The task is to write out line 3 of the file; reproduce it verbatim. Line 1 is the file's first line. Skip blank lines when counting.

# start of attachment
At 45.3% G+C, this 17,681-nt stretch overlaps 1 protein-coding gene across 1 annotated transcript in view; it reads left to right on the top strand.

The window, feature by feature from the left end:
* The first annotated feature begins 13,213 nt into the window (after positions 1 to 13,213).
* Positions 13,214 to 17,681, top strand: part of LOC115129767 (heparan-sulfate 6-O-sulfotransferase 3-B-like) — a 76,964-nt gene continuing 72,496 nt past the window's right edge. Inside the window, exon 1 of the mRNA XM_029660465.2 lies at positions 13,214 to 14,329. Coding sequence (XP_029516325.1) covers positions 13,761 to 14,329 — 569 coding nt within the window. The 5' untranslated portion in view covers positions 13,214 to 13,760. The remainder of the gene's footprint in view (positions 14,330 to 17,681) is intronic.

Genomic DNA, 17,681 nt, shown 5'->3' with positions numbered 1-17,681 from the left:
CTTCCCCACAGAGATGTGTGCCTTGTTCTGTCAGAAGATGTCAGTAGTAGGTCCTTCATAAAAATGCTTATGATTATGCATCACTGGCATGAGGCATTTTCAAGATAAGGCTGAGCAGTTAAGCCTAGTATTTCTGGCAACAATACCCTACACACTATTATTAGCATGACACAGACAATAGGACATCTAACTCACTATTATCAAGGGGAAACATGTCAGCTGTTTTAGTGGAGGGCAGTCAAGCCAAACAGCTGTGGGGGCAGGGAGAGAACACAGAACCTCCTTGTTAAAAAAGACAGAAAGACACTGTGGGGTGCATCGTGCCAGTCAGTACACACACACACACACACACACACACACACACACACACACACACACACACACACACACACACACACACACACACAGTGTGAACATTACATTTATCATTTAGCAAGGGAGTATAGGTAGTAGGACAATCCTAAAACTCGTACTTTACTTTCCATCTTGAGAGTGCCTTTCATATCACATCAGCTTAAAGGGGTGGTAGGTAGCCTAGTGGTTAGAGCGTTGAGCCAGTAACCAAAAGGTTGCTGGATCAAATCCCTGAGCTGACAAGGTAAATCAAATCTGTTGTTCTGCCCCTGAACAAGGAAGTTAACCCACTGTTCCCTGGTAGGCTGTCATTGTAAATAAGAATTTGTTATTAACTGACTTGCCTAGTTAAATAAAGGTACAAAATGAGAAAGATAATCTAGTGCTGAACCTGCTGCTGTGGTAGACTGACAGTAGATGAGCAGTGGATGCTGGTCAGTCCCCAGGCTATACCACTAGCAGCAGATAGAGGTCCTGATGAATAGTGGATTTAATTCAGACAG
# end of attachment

* The first annotated feature begins 13,213 nt into the window (after positions 1 to 13,213).